RAISING TEENAGERS SIMPLIFY LIFE

De-clutter The Books and get rid of the rest

Photo by César Viteri on Unsplash

I want to talk about the idea of only owning what you love. Why it’s important and how we can teach this to our kids. We do this easily when we ask them to choose which books they love the most…and get rid of the rest!

Its a big ask, I know, getting rid of books!! But owning what you love in your home means that you won’t be forever tidying up and looking after things that mean nothing to anybody.

Keeping things that are precious to you, treasures, things that are useful and you enjoy using.

This is always going to be the basis for keeping things minimal and your house less cluttered.

Your kids know where their things are because they’re using them all the time.

My daughter has decided to keep all of the things that she has enjoyed reading over the years. Even the books from being much smaller. She has one shelf, it’s not immaculate. It’s full, but not cluttered either. She knows what’s there, and it’s not in any special order. It’s just what she chooses to keep.

I did realize that we keep A LOT of on the Kindle in Ebook format, so there are a lot of those. If they read a book that’s special we’ll work out a way to get a hard copy.

If I let her buy every book, or if we just kept it all, there would be three times these many bookshelves. But we choose to keep the ones that we love.

I mean, some of these books are so old. One that I had when I was a child, and some I read to my oldest who is 25 now. Books that he had when he was small, and I’ve read a hundred times over, I’m sure.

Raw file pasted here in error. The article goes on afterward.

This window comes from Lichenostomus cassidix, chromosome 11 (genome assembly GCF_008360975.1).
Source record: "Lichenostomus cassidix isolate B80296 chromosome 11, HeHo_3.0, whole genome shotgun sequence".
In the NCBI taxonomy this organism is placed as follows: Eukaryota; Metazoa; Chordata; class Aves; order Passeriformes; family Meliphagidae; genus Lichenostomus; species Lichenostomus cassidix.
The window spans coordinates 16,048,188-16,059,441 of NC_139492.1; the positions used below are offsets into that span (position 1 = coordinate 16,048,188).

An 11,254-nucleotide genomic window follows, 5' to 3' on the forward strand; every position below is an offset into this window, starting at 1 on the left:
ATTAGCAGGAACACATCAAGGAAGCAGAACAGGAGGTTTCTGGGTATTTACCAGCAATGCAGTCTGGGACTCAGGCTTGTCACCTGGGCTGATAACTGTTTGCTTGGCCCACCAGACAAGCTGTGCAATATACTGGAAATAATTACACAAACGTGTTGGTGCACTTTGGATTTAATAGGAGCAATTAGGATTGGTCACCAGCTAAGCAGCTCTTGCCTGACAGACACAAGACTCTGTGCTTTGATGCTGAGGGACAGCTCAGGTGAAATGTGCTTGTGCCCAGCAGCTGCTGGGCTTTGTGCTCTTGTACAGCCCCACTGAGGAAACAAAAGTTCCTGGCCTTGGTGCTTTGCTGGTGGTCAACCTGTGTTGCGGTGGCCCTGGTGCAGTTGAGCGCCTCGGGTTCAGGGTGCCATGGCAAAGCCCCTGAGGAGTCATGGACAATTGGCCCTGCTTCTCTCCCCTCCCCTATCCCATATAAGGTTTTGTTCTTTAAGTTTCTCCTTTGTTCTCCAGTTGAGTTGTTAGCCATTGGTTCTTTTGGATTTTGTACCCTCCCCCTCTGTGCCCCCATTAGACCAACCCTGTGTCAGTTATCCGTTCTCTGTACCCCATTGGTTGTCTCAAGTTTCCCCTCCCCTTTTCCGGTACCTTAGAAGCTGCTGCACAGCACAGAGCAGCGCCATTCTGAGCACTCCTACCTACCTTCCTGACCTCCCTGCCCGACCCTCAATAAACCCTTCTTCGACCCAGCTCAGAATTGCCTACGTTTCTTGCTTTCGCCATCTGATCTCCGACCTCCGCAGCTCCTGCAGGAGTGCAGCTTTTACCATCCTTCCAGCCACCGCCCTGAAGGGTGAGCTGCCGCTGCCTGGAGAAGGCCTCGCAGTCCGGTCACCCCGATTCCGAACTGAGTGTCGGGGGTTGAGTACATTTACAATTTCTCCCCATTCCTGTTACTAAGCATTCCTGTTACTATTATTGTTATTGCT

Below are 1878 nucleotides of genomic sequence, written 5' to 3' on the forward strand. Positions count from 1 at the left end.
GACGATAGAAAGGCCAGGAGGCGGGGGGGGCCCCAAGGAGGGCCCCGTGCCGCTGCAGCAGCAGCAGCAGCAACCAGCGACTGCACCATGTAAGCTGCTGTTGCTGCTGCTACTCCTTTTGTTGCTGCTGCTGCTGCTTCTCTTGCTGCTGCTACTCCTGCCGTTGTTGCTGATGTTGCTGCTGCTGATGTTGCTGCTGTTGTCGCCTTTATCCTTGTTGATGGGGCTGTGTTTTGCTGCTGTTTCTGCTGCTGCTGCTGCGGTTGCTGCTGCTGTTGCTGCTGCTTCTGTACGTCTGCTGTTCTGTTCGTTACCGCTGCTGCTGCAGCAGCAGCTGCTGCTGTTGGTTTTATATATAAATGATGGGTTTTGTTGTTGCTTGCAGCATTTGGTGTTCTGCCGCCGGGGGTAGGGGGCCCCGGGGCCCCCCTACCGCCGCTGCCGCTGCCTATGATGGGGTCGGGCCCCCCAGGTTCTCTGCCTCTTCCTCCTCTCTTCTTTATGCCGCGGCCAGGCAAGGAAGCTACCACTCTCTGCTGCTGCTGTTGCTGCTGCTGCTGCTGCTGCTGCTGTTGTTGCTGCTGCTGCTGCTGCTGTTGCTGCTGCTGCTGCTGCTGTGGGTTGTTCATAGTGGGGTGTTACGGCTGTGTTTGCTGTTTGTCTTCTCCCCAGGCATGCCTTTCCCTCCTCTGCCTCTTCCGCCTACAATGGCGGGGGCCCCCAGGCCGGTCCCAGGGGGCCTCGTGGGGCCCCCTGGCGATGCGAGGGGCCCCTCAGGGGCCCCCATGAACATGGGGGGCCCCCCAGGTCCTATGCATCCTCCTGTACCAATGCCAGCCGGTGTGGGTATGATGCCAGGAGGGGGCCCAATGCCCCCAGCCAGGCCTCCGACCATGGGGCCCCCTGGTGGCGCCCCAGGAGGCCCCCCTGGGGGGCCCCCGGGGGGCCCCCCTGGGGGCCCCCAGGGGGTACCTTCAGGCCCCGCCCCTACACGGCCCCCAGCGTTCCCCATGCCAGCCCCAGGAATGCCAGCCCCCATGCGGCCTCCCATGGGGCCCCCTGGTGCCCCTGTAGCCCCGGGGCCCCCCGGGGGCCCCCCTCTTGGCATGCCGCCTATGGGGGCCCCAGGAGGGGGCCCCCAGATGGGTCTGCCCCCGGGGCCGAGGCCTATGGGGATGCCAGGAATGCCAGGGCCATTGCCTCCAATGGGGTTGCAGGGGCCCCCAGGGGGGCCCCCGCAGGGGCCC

My son, he doesn’t treasure as much stuff in the way of books. He has a few series that he enjoyed, Roald Dahl, Harry Potter, but he also has Pokemon and Lego manuals. He also has a few natural science reference books.

It’s just a simple bookshelf that’s filled with items of value for that person, decluttering doesn’t have to be a major overhaul.

The end result doesn’t even have to be immaculate.

Your kids need to have a space they can relax in, that’s filled with things they love. It doesn’t have to be that they have nothing. They keep what they love, and that’s it.

We could buy them 1000 books, but if they don’t even know or care that they own them, what’s the point?

I mean, seriously, what’s the point?

And so, my encouragement to you is, ask your kids.

Ask them what it is that they want to keep. What books do they love?

Sit down and filter through them one by one. “Do we really need to keep this?

If we’ve got shelves and shelves of books, do we need to keep them all? Is there some other kid that’s going to enjoy them more? Is there some other way that we can keep these books without having to have them physically in our space?

Maybe books are so incredibly precious to your young person they can’t bear to part with a single one, then there will be other items in their room they will be able to clutter. Maybe they have too many clothes, shoes or toys?

I hope that it can be an encouragement to you that decluttering doesn’t have to be an awful thing to do. It’s making sure that you own only what you need and love, and know where it is.

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